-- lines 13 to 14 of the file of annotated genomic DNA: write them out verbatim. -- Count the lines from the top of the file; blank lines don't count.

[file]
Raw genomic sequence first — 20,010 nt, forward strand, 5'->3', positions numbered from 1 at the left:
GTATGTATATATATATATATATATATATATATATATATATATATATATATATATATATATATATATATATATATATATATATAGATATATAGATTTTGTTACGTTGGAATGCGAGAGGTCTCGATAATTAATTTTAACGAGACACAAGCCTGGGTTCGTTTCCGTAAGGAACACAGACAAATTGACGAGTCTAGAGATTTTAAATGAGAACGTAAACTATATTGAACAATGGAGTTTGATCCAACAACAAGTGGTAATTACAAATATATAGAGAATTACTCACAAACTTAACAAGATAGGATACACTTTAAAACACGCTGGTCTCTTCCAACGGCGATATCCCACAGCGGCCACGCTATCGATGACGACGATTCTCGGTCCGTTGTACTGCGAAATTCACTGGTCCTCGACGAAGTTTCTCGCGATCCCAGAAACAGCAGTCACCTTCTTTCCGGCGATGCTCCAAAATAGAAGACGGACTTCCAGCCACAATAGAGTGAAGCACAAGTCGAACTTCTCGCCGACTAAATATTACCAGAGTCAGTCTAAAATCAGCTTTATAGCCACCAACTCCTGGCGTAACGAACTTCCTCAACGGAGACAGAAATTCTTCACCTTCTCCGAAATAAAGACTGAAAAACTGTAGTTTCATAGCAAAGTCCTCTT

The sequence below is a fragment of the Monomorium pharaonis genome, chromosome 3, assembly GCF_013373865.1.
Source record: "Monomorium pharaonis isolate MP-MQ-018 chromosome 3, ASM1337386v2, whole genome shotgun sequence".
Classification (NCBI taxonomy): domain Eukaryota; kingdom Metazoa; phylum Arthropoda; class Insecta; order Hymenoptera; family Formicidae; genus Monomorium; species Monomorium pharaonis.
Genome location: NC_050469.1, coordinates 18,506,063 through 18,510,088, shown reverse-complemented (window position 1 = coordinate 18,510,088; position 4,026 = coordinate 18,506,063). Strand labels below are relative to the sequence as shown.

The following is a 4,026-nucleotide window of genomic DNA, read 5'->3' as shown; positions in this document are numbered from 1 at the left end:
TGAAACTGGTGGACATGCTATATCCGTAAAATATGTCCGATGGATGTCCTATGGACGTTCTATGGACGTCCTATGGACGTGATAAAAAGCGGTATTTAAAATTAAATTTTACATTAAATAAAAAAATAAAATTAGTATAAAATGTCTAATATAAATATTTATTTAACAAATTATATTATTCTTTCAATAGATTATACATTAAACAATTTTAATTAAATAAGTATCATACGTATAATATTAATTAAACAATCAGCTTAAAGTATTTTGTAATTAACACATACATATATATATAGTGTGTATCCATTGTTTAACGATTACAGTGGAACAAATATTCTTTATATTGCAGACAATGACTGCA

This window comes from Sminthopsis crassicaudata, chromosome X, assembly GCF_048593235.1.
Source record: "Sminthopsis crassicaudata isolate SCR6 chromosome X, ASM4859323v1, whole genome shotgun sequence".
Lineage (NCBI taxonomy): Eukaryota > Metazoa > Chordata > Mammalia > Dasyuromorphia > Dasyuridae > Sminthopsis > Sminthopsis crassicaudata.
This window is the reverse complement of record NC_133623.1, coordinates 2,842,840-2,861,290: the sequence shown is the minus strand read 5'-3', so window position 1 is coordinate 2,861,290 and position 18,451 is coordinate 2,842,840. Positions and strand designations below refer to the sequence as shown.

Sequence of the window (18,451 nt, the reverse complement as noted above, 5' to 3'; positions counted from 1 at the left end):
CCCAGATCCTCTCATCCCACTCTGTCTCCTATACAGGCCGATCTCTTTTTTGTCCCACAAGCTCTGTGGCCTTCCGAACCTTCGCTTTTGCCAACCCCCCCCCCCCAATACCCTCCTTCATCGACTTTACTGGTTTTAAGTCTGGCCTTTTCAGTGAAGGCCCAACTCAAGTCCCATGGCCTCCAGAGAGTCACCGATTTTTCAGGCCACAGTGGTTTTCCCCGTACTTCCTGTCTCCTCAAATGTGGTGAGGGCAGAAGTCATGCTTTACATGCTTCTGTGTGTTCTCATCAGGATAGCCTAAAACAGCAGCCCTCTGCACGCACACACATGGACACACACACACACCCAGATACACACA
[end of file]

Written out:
Sequence of the window (18,451 nt, the reverse complement as noted above, 5' to 3'; positions counted from 1 at the left end):
CCCAGATCCTCTCATCCCACTCTGTCTCCTATACAGGCCGATCTCTTTTTTGTCCCACAAGCTCTGTGGCCTTCCGAACCTTCGCTTTTGCCAACCCCCCCCCCCCAATACCCTCCTTCATCGACTTTACTGGTTTTAAGTCTGGCCTTTTCAGTGAAGGCCCAACTCAAGTCCCATGGCCTCCAGAGAGTCACCGATTTTTCAGGCCACAGTGGTTTTCCCCGTACTTCCTGTCTCCTCAAATGTGGTGAGGGCAGAAGTCATGCTTTACATGCTTCTGTGTGTTCTCATCAGGATAGCCTAAAACAGCAGCCCTCTGCACGCACACACATGGACACACACACACACCCAGATACACACA